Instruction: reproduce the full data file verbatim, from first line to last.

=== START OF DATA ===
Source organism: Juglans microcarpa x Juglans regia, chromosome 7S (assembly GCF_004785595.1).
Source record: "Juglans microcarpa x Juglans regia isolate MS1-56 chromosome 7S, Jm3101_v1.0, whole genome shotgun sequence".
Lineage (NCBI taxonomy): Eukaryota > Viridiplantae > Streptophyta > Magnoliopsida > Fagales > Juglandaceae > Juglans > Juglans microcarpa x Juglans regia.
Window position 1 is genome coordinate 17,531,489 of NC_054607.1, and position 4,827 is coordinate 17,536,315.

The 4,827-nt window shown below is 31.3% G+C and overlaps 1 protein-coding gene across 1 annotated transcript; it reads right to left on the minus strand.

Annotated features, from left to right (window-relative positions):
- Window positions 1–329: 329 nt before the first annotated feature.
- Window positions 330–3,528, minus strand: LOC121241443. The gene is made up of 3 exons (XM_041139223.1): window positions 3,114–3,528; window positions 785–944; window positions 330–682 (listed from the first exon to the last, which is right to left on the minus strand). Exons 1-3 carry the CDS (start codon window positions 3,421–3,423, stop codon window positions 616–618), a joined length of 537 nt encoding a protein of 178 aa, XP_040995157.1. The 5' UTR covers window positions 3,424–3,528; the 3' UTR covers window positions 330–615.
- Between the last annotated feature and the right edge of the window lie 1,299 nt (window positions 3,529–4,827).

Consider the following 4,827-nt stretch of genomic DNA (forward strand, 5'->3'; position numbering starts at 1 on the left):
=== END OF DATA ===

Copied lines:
Source organism: Juglans microcarpa x Juglans regia, chromosome 7S (assembly GCF_004785595.1).
Source record: "Juglans microcarpa x Juglans regia isolate MS1-56 chromosome 7S, Jm3101_v1.0, whole genome shotgun sequence".
Lineage (NCBI taxonomy): Eukaryota > Viridiplantae > Streptophyta > Magnoliopsida > Fagales > Juglandaceae > Juglans > Juglans microcarpa x Juglans regia.
Window position 1 is genome coordinate 17,531,489 of NC_054607.1, and position 4,827 is coordinate 17,536,315.

The 4,827-nt window shown below is 31.3% G+C and overlaps 1 protein-coding gene across 1 annotated transcript; it reads right to left on the minus strand.

Annotated features, from left to right (window-relative positions):
- Window positions 1–329: 329 nt before the first annotated feature.
- Window positions 330–3,528, minus strand: LOC121241443. The gene is made up of 3 exons (XM_041139223.1): window positions 3,114–3,528; window positions 785–944; window positions 330–682 (listed from the first exon to the last, which is right to left on the minus strand). Exons 1-3 carry the CDS (start codon window positions 3,421–3,423, stop codon window positions 616–618), a joined length of 537 nt encoding a protein of 178 aa, XP_040995157.1. The 5' UTR covers window positions 3,424–3,528; the 3' UTR covers window positions 330–615.
- Between the last annotated feature and the right edge of the window lie 1,299 nt (window positions 3,529–4,827).

Consider the following 4,827-nt stretch of genomic DNA (forward strand, 5'->3'; position numbering starts at 1 on the left):